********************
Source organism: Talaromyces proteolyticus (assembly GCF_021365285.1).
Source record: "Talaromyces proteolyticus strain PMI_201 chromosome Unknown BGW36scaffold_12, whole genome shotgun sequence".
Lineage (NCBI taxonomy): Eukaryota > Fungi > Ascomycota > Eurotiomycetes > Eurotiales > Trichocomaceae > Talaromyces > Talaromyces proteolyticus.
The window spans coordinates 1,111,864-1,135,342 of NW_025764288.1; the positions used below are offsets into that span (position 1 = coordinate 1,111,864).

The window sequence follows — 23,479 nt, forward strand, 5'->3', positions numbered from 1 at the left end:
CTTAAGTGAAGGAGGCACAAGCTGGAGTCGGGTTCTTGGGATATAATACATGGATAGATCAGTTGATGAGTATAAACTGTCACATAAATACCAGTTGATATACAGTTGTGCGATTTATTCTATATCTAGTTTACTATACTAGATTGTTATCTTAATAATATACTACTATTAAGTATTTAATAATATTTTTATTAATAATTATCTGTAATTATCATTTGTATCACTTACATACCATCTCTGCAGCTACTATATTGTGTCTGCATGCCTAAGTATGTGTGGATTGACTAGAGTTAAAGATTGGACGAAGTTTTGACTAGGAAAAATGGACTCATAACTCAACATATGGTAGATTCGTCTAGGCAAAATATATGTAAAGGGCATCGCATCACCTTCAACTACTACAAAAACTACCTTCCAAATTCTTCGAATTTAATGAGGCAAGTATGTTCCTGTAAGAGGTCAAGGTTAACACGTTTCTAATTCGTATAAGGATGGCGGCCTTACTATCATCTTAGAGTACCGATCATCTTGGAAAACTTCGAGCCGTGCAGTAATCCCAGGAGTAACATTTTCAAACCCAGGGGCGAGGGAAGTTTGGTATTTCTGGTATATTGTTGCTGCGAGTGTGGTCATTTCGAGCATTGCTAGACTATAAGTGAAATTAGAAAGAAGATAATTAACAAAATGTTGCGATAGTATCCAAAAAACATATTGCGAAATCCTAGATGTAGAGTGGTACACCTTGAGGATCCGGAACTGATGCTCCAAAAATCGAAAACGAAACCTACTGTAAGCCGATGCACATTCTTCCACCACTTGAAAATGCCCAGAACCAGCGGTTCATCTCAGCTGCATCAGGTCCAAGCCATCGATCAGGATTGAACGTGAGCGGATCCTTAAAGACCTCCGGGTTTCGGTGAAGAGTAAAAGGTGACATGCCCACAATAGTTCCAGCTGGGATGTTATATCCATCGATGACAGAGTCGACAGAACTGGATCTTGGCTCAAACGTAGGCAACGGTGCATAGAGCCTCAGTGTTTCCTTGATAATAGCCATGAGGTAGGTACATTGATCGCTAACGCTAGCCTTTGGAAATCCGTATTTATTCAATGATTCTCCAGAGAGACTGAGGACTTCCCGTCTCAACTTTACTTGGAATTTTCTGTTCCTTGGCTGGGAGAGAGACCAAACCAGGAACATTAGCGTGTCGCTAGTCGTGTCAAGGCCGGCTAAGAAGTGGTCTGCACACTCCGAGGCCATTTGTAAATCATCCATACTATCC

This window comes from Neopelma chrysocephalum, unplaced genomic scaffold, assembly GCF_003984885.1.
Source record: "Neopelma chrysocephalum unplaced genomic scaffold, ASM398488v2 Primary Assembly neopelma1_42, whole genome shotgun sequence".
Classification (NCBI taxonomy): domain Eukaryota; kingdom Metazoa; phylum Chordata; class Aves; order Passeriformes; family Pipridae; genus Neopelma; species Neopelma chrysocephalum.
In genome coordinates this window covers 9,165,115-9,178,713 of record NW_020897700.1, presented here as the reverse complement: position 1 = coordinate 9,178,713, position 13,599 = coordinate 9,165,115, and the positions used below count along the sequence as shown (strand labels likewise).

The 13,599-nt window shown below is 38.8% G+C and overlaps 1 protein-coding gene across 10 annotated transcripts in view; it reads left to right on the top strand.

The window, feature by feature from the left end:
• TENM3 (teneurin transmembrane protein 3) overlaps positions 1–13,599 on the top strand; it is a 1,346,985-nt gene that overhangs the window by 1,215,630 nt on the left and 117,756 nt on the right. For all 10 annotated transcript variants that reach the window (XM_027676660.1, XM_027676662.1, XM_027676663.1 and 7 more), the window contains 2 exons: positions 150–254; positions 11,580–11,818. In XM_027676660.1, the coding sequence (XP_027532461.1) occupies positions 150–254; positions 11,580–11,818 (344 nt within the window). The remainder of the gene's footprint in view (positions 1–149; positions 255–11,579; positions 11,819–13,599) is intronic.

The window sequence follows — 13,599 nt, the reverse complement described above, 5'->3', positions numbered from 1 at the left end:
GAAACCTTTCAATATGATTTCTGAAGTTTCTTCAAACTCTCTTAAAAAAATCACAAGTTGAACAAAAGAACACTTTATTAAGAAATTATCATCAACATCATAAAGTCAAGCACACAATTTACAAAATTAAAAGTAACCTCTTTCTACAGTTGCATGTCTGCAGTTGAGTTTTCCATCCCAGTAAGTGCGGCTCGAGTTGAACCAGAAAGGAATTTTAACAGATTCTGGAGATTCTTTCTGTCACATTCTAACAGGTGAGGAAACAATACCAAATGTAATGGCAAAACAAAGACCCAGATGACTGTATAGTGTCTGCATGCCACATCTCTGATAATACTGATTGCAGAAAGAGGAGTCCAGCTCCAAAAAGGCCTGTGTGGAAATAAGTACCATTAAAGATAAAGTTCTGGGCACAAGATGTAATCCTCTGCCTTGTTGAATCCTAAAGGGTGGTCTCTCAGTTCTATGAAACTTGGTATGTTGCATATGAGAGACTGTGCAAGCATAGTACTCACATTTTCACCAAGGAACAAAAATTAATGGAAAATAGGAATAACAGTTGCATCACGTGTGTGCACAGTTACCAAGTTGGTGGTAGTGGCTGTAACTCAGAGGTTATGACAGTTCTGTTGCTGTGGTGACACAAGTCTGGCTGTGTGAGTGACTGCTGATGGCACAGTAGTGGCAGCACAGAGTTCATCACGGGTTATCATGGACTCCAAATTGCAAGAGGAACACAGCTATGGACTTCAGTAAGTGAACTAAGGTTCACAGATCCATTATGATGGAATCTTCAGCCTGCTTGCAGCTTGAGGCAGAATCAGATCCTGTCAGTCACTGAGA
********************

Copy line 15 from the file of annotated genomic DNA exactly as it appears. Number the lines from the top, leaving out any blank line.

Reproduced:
GAAACCTTTCAATATGATTTCTGAAGTTTCTTCAAACTCTCTTAAAAAAATCACAAGTTGAACAAAAGAACACTTTATTAAGAAATTATCATCAACATCATAAAGTCAAGCACACAATTTACAAAATTAAAAGTAACCTCTTTCTACAGTTGCATGTCTGCAGTTGAGTTTTCCATCCCAGTAAGTGCGGCTCGAGTTGAACCAGAAAGGAATTTTAACAGATTCTGGAGATTCTTTCTGTCACATTCTAACAGGTGAGGAAACAATACCAAATGTAATGGCAAAACAAAGACCCAGATGACTGTATAGTGTCTGCATGCCACATCTCTGATAATACTGATTGCAGAAAGAGGAGTCCAGCTCCAAAAAGGCCTGTGTGGAAATAAGTACCATTAAAGATAAAGTTCTGGGCACAAGATGTAATCCTCTGCCTTGTTGAATCCTAAAGGGTGGTCTCTCAGTTCTATGAAACTTGGTATGTTGCATATGAGAGACTGTGCAAGCATAGTACTCACATTTTCACCAAGGAACAAAAATTAATGGAAAATAGGAATAACAGTTGCATCACGTGTGTGCACAGTTACCAAGTTGGTGGTAGTGGCTGTAACTCAGAGGTTATGACAGTTCTGTTGCTGTGGTGACACAAGTCTGGCTGTGTGAGTGACTGCTGATGGCACAGTAGTGGCAGCACAGAGTTCATCACGGGTTATCATGGACTCCAAATTGCAAGAGGAACACAGCTATGGACTTCAGTAAGTGAACTAAGGTTCACAGATCCATTATGATGGAATCTTCAGCCTGCTTGCAGCTTGAGGCAGAATCAGATCCTGTCAGTCACTGAGA